Opening a letter from Santander recently, for a moment I get a sense of the kind of popular outrage directed against London and its financial industry – even though the latter benefits me more than most.
My local bank branch, it seems, is closing.
I am subject to one of about 140 UK branch closures, about a fifth of the network, that Santander announced in January.
I picture the kind of boarded-up shopfront that is becoming all too familiar in the British high street. It’s a sad sight that will become more normal, I reflect, as the UK’s toxic political environment weighs more heavily on the economy and business investment: even if we avoid a disastrous no-deal Brexit.
The rage soon switches back to our politicians.
The next news I see is that shares are plummeting in Metro Bank. This is the challenger whose strategy is supposed to be a rare source of hope for those who want branches to remain a cornerstone of banks’ consumer businesses.
Metro’s sell-off is down to an accounting error over risks in its loan book, but also because of stubbornly low interest margins: made worse by a mortgage market now suffering from Brexit.
Today, the big banks in the UK must weigh the potential savings that they can make from closing branches, with the boost those closures will give to new online rivals.
Branch closures 2015-2019
Unlisted Nationwide Building Society has cut few branches, and maintains competitive prices. However, bailed-out Royal Bank of Scotland (RBS) is already taking the strategy of launching its own online challengers, including Bó (for consumers) and Mettle (for small businesses). Santander could do so soon in the UK with Openbank, already active in Spain.
My second thought, after reading the letter from Santander, is to connect it with the much more circumspect approach to growth in Santander’s UK business after the 2016 Brexit referendum.
Santander is the biggest challenger to the big four UK banks and before 2016 the UK was Santander’s most promising market. Since Brexit, however, Santander’s market-beating interest rates on deposits – its tested way of challenging incumbents – have become relatively less attractive.
The branch closures seem to fit into a pattern a few days later, when the news emerges that Santander is not participating in the EU redress scheme for RBS to fund rivals to take on clients among small and medium-sized enterprises (SMEs), despite previously indicating it would do so.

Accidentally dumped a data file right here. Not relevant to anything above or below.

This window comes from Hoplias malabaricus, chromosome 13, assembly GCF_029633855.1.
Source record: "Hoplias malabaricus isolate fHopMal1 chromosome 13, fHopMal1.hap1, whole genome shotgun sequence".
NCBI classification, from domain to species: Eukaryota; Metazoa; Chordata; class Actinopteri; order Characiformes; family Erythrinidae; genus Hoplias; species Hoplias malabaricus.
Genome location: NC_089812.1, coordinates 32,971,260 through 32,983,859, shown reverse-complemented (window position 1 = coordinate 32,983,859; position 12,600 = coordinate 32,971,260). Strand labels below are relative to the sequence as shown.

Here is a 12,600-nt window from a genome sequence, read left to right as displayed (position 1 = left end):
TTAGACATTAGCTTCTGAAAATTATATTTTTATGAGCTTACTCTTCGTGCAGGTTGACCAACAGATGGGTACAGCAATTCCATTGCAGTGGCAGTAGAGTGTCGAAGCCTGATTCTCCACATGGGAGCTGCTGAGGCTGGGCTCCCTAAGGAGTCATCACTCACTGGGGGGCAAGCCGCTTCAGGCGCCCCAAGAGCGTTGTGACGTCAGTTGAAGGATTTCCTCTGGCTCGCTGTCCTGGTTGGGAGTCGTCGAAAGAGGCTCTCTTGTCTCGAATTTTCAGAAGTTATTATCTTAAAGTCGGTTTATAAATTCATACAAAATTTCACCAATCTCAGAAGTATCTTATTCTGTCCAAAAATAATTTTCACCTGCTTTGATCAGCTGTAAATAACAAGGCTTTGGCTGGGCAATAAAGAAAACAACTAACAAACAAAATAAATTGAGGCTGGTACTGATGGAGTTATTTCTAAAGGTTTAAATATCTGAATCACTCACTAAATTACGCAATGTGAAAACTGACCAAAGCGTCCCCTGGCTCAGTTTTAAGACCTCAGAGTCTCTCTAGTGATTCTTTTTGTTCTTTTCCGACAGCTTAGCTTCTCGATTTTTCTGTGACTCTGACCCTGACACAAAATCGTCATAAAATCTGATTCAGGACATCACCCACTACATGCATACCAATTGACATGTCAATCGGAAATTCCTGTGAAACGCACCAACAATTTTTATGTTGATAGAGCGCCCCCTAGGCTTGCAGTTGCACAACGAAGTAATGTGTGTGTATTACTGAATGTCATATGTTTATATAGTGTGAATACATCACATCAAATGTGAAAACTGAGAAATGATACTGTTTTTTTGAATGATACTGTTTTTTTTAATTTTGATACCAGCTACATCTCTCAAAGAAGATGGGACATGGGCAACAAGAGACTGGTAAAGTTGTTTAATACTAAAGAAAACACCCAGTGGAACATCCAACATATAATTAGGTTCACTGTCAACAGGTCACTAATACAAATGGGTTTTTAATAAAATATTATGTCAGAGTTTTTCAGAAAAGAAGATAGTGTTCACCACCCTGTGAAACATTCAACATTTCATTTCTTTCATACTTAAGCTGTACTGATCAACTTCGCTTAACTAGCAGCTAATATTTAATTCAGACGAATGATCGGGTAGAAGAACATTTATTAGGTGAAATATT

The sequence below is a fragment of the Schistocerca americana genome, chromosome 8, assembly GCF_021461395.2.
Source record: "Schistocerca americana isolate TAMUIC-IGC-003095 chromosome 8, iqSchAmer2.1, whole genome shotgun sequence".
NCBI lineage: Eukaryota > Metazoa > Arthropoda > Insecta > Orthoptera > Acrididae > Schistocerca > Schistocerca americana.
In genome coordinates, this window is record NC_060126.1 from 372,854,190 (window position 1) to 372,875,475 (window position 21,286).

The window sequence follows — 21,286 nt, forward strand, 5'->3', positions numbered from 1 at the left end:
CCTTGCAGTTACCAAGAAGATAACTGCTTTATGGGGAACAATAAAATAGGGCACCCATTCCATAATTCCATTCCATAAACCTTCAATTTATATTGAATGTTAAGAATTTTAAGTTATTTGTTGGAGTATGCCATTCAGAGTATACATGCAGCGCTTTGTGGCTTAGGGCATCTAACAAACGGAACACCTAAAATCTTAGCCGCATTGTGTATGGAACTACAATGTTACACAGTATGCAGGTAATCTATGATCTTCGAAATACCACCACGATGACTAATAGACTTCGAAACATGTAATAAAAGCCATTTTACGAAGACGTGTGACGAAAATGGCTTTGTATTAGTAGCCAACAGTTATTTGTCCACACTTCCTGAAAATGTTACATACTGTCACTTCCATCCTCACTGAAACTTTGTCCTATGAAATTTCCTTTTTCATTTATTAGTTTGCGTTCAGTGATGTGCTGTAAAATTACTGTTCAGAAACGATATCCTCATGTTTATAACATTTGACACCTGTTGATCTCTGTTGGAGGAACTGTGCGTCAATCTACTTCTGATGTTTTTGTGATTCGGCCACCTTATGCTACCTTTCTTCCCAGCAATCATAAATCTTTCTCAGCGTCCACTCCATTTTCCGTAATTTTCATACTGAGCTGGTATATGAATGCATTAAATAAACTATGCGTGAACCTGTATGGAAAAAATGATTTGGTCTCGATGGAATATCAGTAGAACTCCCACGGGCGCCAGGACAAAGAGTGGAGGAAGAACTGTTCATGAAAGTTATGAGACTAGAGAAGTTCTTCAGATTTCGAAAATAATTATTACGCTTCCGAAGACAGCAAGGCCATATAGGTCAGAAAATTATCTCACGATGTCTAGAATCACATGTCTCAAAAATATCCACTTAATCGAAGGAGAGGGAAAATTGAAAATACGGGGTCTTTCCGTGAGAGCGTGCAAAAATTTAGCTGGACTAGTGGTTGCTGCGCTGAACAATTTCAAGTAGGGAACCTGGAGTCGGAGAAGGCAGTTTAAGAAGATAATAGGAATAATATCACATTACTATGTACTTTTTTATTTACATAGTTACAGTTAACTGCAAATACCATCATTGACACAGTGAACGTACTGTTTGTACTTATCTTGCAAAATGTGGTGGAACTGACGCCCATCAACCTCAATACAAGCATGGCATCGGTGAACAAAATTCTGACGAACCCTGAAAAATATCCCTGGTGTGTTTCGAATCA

The relative caution around the UK that Santander executives have expressed to me over the past two years seems to be accentuating.
Things must be getting pretty bad if RBS can’t pay an important rival to take its business.
Santander connected its decision on the SME scheme to Brexit, according to Bloomberg, but it would be foolish to do so regarding the branches. In fact, it has not – unlike RBS – closed proportionally more branches than rivals in recent years.
Yet the timing and sudden nature of Santander’s branch move is unfortunate. Other banks have announced closures earlier and more gradually. This could send a worrying message to the public and to markets about confidence in the country, as Brexit gets rapidly messier.
For all consumer-orientated companies, the growing political and economic mayhem that surrounds Brexit will surely make it more important for them to cut costs and not duplicate high-street operations, as they too look to switch to digital channels.
There is, perhaps, relatively greater chance in London that bank branches will be replaced by a livelier independent shop. If so, good riddance. London has experienced an average number of branch closures in UK terms, according to Which?, a consumer magazine. But there’s another branch up the road anyway.
Obviously, things might not be so assured in the kind of further-flung and less well-populated areas that tended to vote for Brexit in the first place.
It will certainly be difficult for Santander to ascribe all this to its commitment to the UK, but it is equally hard to question it as a business decision.
Lloyds announced branch closures, albeit fewer of them at once, when Brexit looked less scary, about a year ago. Overall, it has not reduced its search for UK growth to the same extent as Santander, since 2016. That’s because it has less choice.
Santander can opt instead to bet on its businesses in places now growing faster than Britain such as Brazil, Mexico, Spain, and even Portugal.
One Santander insider suggested to me a year or so ago that the public benefit of it taking a more cautious stance on UK risk and costs is that it will be less likely to need bailing out in a crash, and could be better placed to lend into the recovery.
On the other hand – even for the sake of political stability, particularly outside London – the British high street now needs bailing out much more than the banks.
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